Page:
In the majority of common law jurisdictions, the jury is accountable for seeking to find the facts of the case they are handling, whereas the judge makes a decision about the law. The peers of the person accused are accountable for paying attention to a dispute, deciding on the facts, evaluating the evidence offered and making a decision in agreement with the rules of jury instructions and the law. Characteristically, the jury just gives a verdict of not guilty or guilty, but the real judgment is announced by the judge. A fascinating novelty was commenced in Russia in the judicial reorganization of Alexander II; unlike in contemporary jury trials where the jurors decide not only whether the defendant was not guilty or guilty, but they had the third option, which was, ‘guilty but should not be punished,’ because Alexander II assumed that morality without justice is wrong. However, a few jurisdictions with jury trials let the defendant to waive their rights to a jury trial and thus this leads to a bench trial. But jury trials tend to happen really when a crime is considered severe, and in a number of jurisdictions especially in Brazil and France, the jury trials are compulsory and reserved for the harshest crimes and are accessible for civil cases (Graham, pg 79). For instance in Brazil, the trials by jury are functional in cases of voluntary against life, such as second-degree and first murders, instigation of suicide and forced abortion, even if they were just attempted. But in some countries such as the United Kingdom, the jury trials are only accessible for criminal cases and very exception civil cases, such as false imprisonment, civil fraud, malicious prosecution and defamation. In the U.S. the jury trials are accessible in both civil and criminal cases, but in Canada, any particular person charged with an indictable offence might choose to be tried by a judge alone in a provincial court, by judge alone and July in a superior court, and by judge alone in a superior court because summary offences are not be tried by the jury. In the U.S. the general public tends to overrate the rate of recurrence of the jury trials because jury trials are inclined to be high profile. Just about 150,000 jury trials are performed in state courts in the United States while a further 5,000 jury trials are accomplished in federal courts. Two-thirds of the jury trials are criminal cases, whilst one-third are civil and other cases such as traffic, municipal ordinance and family. However, the immense majority of cases are as a matter of fact resolved by plea bargaining which removes the requirement for a jury trial (Graham, pg 78).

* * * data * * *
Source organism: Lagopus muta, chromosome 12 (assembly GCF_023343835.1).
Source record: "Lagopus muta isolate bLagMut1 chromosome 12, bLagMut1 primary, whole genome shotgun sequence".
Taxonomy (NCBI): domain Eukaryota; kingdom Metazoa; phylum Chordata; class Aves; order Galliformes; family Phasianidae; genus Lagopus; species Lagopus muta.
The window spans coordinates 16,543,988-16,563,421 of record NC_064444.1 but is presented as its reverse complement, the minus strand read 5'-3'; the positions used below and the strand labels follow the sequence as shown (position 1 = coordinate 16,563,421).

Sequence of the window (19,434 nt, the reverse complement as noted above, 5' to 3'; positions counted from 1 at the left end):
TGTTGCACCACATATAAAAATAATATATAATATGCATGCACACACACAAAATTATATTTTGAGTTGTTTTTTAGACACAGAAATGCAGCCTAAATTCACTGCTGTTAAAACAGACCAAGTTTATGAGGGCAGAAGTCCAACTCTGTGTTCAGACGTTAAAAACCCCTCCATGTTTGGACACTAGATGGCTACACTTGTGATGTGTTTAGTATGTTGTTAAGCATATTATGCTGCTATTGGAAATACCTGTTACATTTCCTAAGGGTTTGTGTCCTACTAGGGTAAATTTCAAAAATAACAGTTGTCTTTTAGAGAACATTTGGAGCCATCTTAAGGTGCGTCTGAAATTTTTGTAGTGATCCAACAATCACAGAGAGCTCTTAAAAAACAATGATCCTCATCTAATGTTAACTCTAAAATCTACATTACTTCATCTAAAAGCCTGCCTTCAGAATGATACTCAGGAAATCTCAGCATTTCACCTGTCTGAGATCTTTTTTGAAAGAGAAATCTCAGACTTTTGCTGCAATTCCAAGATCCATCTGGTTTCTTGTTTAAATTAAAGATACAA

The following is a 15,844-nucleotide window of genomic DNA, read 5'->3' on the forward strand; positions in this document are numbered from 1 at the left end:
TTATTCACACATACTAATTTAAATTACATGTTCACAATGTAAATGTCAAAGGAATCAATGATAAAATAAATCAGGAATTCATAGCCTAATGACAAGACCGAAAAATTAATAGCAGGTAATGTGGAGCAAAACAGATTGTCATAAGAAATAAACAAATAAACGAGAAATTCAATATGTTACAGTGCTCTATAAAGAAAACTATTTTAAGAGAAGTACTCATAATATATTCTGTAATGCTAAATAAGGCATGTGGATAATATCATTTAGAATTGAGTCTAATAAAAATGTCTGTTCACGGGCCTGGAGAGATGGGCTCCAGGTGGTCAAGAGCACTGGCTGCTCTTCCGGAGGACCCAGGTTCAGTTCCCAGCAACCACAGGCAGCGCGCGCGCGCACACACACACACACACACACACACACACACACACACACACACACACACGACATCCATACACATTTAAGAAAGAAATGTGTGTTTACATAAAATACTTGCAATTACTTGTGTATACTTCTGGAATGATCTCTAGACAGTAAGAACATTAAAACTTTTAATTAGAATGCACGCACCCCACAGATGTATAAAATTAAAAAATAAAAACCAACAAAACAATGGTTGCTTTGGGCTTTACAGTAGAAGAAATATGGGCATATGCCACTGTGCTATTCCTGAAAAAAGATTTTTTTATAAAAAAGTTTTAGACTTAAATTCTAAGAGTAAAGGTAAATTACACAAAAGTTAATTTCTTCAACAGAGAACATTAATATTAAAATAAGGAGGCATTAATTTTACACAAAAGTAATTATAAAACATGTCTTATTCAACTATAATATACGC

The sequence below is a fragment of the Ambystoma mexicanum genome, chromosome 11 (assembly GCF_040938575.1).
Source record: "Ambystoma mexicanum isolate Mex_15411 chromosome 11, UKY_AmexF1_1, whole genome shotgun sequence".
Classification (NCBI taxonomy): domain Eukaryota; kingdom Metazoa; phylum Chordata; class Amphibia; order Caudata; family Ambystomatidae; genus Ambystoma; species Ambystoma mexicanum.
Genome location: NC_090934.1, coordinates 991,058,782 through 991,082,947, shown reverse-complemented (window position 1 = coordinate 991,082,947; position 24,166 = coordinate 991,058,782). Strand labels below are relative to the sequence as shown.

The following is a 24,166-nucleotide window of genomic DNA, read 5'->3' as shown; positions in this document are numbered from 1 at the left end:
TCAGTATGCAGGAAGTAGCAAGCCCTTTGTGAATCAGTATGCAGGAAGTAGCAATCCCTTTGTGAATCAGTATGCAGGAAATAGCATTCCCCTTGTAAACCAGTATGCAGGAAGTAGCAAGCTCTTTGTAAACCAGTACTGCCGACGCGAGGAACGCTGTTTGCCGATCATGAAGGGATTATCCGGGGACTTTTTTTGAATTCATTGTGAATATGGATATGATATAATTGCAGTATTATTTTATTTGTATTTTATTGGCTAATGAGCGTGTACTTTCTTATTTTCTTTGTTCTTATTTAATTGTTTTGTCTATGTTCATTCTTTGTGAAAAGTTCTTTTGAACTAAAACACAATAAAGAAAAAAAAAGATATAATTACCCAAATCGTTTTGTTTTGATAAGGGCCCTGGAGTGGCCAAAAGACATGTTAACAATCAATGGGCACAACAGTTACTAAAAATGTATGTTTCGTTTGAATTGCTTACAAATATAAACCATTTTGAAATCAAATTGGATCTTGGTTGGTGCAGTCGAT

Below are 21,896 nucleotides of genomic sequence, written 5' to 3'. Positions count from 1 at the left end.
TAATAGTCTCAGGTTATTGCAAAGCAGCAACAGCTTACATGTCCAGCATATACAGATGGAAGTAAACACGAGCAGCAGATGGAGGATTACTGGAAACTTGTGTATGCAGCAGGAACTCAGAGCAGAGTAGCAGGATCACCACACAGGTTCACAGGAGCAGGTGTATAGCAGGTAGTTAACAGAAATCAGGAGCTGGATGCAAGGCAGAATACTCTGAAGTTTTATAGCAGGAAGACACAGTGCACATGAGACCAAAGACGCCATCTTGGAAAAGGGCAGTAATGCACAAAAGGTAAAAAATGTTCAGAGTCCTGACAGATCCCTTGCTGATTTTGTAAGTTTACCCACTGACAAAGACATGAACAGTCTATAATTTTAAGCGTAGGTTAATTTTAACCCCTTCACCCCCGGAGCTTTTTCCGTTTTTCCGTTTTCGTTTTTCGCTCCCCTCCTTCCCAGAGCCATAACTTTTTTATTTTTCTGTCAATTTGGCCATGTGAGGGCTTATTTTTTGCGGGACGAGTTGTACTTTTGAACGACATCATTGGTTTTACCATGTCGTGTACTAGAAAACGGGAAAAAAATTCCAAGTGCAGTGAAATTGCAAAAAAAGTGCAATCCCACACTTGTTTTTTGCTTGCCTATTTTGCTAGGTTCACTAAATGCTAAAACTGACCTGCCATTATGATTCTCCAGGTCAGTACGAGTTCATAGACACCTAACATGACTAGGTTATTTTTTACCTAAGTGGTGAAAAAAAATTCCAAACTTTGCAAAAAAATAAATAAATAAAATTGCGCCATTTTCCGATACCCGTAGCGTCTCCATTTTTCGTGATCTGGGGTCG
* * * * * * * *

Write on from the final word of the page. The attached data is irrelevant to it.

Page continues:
A few commentators argue out that the guilty-plea bargaining method as being unfair because it kind of coerces defendants into surrendering their rights to a jury trial, while some aver that there never was a golden age of jury trials, but somewhat that juries in the early nineteenth century before the advent of the plea bargaining were reflective and unwitting and more often than not was just wasteful of public resources. But because of the absence of trained professionals, the guilty-plea method that materialized in the second half of the nineteenth century was better, more cost efficient scheme of achieving fair results. In nations where jury trials are common, juries are frequently perceived as a significant check against state power. But some regular affirmations about the benefits of trial by the jury is that it gives a means of interpolating community values and norms into judicial procedures and that it legitimizes the law by giving chances for citizens to authenticate criminal statutes in their submission to definite trials. It is the guidelines of the U.S. that all litigants in Federal courts permitted to trial by jury should have the right to petit and grand juries chosen at random from a fair part of the society in the division o Brillr district where the court has jurisdiction (Jeffrey, pg 99).